A delicate looking herb with a penetrating fragrance, thyme is a wonderful addition to bean, egg and vegetable dishes. Both fresh and dried thyme is available in your local supermarket throughout the year.
Thyme leaves are curled, elliptically shaped and very small, measuring about one-eighth of an inch long and one-sixteenth of an inch wide. The upper leaf is green-grey in color on top, while the underside is a whitish color. Along with fresh sprigs of parsley and bay leaves, thyme is included in the French combination of herbs called bouquet garni used to season stock, stews and soups.
Thyme has a long history of use in natural medicine in connection with chest and respiratory problems including coughs, bronchitis, and chest congestion. Only recently, however, have researchers pinpointed some of the components in thyme that bring about its healing effects. The volatile oil components of thyme are now known to include carvacolo, borneol, geraniol, but most importantly, thymol.
Thyme also contains a variety of flavonoids, including apigenin, naringenin, luteolin, and thymonin. These flavonoids increase thyme's antioxidant capacity, and combined with its status as a good source of manganese, give thyme a high standing on the list of anti-oxidant foods.
The volatile oil components of thyme have also been shown to have antimicrobial activity against a host of different bacteria and fungi. Staphalococcus aureus, Bacillus subtilis, Escherichia coli and Shigella sonnei are a few of the species against which thyme has been shown to have antibacterial activity.
The range of other health-supportive nutrients found in thyme is also impressive. This food emerged from our food ranking system as an excellent source of vitamin C, a very good source of vitamin A, and a good source of iron, manganese, copper, and dietary fiber.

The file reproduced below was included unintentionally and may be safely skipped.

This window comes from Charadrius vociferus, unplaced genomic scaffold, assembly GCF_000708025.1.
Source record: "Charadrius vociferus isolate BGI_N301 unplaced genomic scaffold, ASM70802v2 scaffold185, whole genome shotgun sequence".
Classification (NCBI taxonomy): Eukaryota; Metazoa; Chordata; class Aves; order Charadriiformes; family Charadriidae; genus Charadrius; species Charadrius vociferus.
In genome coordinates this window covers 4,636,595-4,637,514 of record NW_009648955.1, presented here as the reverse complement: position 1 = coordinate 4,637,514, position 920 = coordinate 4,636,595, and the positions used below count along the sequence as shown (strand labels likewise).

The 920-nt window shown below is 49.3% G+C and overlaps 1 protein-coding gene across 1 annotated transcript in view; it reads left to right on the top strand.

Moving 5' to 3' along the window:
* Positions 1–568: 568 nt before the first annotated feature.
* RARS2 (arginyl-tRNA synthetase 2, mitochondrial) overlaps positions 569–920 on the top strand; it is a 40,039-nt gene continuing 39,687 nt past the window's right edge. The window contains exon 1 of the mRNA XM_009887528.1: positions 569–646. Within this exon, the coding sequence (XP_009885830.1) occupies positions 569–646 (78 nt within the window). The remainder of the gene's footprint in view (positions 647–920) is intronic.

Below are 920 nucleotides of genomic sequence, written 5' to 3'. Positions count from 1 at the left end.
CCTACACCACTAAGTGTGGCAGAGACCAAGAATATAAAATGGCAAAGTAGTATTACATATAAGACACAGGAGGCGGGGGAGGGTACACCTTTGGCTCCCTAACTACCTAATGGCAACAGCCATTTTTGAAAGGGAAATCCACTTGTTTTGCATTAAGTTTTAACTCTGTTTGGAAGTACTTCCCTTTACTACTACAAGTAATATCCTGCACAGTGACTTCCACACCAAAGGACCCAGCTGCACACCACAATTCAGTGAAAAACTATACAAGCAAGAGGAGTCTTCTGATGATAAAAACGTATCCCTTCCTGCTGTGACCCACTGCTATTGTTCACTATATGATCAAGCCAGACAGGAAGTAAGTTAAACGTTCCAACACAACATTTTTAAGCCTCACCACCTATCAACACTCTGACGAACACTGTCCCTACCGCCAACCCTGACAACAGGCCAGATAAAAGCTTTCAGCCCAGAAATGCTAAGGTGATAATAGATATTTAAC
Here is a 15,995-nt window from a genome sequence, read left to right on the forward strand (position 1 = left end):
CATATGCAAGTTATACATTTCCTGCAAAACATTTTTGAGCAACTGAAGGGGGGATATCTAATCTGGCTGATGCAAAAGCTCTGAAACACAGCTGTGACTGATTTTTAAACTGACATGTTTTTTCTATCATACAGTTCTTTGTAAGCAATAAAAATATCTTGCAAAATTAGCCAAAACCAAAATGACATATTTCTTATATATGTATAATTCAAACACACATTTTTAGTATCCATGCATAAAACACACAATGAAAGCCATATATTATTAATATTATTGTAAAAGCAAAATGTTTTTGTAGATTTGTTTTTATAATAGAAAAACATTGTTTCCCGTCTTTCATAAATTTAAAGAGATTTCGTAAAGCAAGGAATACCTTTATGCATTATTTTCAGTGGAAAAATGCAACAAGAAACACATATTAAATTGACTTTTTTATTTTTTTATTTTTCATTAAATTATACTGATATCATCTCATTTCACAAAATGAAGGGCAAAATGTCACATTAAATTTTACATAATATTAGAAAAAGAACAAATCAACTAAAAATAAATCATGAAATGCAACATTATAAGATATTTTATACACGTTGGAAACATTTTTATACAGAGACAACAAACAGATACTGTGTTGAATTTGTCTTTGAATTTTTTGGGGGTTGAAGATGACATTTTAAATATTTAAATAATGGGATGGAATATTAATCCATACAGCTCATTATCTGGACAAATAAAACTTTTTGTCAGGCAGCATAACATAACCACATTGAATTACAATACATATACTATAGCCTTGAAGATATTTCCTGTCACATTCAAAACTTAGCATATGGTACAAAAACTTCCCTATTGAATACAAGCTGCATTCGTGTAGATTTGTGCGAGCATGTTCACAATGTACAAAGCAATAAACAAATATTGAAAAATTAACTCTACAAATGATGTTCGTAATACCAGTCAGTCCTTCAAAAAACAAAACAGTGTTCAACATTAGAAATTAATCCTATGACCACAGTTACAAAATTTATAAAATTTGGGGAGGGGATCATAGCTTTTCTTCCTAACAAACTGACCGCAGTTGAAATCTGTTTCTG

A delicate looking herb with a penetrating fragrance, thyme is an herb we should all take time to investigate and enjoy. And with about sixty different varieties including French (common) thyme, lemon thyme, orange thyme and silver thyme, this herb is sure to add some spice to your life.
Thyme leaves are curled, elliptically shaped and very small, measuring about one-eighth of an inch long and one-sixteenth of an inch wide. The upper leaf is green-grey in color on top, while the underside is a whitish color.
French thyme is known scientifically as Thymus vulgaris.
Thyme has been used since ancient times for its culinary, aromatic and medicinal properties. The ancient Egyptians used it as an embalming agent to preserve their deceased pharaohs.
In ancient Greece, thyme was widely used for its aromatic qualities, being burned as incense in sacred temples. Thyme was also a symbol of courage and admiration with the phrase "the smell of thyme" being a saying that reflected praise unto its subject. Thyme's association with bravery continued throughout medieval times when it was a ritual for women to give their knights a scarf that had a sprig of thyme placed over an embroidered bee. Since the 16th century, thyme oil has been used for its antiseptic properties, both as mouthwash and a topical application.
Thyme is native to areas such as Asia, southern Europe and the Mediterranean region and is also cultivated in North America.
Whenever possible, choose fresh thyme over the dried form of the herb since it is superior in flavor. The leaves of fresh thyme should look fresh and be a vibrant green-gray in color. They should be free from dark spots or yellowing.
Even through dried herbs and spices like thyme are widely available in supermarkets, you may want to explore the local spice stores in your area. Oftentimes, these stores feature an expansive selection of dried herbs and spices that are of superior quality and freshness compared to those offered in regular markets. Just like with other dried spices, when purchasing dried thyme, try to select that which is organically grown since this will give you more assurance that it has not been irradiated.